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HIST 4301 (Dr. Shaffer): Senior Seminar on Revolutions

Why Cite?

Using someone else's words or ideas without giving them credit is called plagiarism. Avoid plagiarism by learning to correctly cite your sources any time you borrow from someone else. Be sure to use the correct citation format for your course. The Student Handbook: Categories of Academic Dishonesty outlines how plagiarism is defined at WT.

Chicago Manual of Style / Turabian

You have subscription access through our web site to the online version of The Chicago Manual of Style. You can search or browse either the 17th or 16th edition. In each edition, Chapter 14 deals in detail with citing your sources with notes and bibliography.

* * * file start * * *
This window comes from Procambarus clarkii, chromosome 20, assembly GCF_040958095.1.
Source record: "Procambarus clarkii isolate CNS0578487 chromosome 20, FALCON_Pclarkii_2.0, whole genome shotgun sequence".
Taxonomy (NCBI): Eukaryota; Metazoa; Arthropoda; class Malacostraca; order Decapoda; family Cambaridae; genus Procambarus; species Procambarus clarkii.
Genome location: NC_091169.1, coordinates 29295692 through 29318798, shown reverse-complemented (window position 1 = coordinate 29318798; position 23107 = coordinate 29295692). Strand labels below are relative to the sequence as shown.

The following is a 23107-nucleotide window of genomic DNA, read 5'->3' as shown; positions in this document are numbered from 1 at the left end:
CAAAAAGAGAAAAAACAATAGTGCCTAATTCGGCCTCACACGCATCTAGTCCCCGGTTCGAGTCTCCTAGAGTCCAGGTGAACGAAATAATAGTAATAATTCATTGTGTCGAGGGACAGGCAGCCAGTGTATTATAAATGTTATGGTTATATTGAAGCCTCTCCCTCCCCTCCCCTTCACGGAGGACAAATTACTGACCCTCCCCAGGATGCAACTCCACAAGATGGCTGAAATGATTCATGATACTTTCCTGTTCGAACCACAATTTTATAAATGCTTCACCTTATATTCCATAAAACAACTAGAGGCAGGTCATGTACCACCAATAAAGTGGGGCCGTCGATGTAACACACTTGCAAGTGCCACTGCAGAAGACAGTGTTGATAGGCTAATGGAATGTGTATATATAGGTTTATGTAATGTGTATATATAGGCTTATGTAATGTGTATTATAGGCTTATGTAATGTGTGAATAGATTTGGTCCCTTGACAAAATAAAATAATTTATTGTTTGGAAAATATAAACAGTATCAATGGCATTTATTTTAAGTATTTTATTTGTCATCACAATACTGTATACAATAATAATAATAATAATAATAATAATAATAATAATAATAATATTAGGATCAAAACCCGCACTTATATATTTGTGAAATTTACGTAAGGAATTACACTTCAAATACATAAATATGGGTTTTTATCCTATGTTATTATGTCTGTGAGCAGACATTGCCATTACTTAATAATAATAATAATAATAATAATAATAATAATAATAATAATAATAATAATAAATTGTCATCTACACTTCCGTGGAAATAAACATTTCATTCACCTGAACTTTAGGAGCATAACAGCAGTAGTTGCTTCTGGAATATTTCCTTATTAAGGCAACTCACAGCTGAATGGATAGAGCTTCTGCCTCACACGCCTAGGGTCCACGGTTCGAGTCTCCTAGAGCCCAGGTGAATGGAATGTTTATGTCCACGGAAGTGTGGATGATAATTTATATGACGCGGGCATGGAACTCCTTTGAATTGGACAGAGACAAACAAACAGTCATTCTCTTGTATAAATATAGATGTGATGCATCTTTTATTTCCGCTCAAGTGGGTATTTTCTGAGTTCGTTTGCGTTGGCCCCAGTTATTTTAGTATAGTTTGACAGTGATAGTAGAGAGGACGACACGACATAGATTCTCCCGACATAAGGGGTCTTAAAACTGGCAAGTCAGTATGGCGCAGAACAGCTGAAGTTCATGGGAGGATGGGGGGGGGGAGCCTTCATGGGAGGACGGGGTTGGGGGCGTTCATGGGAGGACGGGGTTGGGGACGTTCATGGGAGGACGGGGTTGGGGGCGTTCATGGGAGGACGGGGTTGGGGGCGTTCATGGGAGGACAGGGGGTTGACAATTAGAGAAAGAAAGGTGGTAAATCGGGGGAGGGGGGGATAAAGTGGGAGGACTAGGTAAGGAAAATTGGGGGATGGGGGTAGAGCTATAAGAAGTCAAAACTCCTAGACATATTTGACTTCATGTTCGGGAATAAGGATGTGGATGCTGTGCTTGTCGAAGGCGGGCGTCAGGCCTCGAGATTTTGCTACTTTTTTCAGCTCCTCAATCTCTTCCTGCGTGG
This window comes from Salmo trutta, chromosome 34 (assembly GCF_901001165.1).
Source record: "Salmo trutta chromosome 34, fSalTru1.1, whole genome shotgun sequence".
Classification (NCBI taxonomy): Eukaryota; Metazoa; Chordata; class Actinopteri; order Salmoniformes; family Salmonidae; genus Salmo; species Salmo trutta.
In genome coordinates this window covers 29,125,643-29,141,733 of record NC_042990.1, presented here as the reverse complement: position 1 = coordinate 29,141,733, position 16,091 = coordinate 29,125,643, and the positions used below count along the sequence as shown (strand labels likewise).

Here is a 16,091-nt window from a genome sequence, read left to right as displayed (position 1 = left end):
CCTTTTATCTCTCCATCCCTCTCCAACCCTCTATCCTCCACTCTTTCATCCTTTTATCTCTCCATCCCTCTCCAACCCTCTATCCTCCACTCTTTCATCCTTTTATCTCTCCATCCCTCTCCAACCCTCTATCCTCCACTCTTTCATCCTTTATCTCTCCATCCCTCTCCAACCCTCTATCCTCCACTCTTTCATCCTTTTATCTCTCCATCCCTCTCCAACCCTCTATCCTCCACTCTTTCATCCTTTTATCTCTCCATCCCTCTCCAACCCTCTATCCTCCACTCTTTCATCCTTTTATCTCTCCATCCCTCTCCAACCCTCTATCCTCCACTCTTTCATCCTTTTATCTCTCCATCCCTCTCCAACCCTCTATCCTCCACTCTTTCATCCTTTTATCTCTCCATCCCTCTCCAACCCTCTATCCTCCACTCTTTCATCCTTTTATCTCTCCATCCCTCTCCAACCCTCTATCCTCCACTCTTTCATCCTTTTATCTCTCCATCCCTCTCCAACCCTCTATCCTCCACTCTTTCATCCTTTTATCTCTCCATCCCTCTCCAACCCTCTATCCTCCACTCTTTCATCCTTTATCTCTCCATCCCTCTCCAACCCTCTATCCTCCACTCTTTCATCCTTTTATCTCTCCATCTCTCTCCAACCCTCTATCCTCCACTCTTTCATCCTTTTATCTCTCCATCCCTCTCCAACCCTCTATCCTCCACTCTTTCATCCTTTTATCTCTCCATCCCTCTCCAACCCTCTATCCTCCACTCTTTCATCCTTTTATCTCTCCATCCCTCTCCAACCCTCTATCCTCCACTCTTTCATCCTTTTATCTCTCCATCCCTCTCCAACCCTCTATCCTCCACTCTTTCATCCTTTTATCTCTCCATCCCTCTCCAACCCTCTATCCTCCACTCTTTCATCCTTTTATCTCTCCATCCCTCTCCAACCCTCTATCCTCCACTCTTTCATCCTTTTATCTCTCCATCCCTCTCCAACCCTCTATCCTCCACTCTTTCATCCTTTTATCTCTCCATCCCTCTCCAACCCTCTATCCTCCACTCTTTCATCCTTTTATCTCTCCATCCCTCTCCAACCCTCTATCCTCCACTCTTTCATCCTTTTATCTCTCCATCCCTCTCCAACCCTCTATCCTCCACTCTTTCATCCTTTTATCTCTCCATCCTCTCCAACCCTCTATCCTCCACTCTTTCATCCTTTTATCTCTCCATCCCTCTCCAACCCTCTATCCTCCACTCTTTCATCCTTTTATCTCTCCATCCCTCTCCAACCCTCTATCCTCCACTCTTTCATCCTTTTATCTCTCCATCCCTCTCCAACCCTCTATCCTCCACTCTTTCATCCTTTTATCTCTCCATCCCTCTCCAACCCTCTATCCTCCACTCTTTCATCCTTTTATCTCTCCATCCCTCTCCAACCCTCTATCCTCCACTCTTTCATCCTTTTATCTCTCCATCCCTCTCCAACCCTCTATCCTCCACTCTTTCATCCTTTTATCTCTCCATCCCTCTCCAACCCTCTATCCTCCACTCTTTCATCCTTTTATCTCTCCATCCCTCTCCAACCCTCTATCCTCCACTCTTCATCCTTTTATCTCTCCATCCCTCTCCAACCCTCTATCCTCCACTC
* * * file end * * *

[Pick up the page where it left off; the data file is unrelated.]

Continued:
You may also find very useful their Chicago-Style Citation Quick Guide.

Print copies of the Chicago Manual and of A Manual for Writers of Term Papers, Theses, and Dissertations by Kate Turabian, which presents the same citation styles (very slightly simplified), are available at the Research & Access Desk.

The Chicago Manual (and therefore the Turabian) offers two systems of citation. For history classes, you'll use the one with Notes and Bibliography system. (The other system uses parenthetical author-date references and a corresponding reference list; you can ignore it in history classes.)

When you look at the "Notes and Bibliography" tab of the Chicago-Style Citation Quick Guide, each example of a note begins with a number. Every example without a number is a bibliography entry.